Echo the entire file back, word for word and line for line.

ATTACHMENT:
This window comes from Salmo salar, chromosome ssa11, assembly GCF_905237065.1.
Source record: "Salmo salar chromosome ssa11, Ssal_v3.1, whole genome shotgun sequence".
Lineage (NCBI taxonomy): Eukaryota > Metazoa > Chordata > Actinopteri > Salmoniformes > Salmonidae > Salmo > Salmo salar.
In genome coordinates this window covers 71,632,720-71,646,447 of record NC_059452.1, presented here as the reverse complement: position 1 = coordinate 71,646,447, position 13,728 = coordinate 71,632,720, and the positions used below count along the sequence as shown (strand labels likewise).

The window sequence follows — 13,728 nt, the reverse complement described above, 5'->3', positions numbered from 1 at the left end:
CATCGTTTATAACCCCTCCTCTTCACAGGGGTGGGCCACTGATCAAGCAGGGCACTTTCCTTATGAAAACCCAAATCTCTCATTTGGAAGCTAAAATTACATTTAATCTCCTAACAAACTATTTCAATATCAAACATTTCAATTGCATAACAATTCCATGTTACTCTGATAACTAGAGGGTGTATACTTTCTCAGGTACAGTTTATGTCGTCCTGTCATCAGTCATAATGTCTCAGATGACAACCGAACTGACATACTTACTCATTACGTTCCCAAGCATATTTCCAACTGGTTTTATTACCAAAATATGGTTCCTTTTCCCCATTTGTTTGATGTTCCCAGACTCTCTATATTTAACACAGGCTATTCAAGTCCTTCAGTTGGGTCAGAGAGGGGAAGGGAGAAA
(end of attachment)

This window comes from Salmo salar, chromosome ssa11, assembly GCF_905237065.1.
Source record: "Salmo salar chromosome ssa11, Ssal_v3.1, whole genome shotgun sequence".
Lineage (NCBI taxonomy): Eukaryota > Metazoa > Chordata > Actinopteri > Salmoniformes > Salmonidae > Salmo > Salmo salar.
In genome coordinates this window covers 71,632,720-71,646,447 of record NC_059452.1, presented here as the reverse complement: position 1 = coordinate 71,646,447, position 13,728 = coordinate 71,632,720, and the positions used below count along the sequence as shown (strand labels likewise).

The window sequence follows — 13,728 nt, the reverse complement described above, 5'->3', positions numbered from 1 at the left end:
CATCGTTTATAACCCCTCCTCTTCACAGGGGTGGGCCACTGATCAAGCAGGGCACTTTCCTTATGAAAACCCAAATCTCTCATTTGGAAGCTAAAATTACATTTAATCTCCTAACAAACTATTTCAATATCAAACATTTCAATTGCATAACAATTCCATGTTACTCTGATAACTAGAGGGTGTATACTTTCTCAGGTACAGTTTATGTCGTCCTGTCATCAGTCATAATGTCTCAGATGACAACCGAACTGACATACTTACTCATTACGTTCCCAAGCATATTTCCAACTGGTTTTATTACCAAAATATGGTTCCTTTTCCCCATTTGTTTGATGTTCCCAGACTCTCTATATTTAACACAGGCTATTCAAGTCCTTCAGTTGGGTCAGAGAGGGGAAGGGAGAAA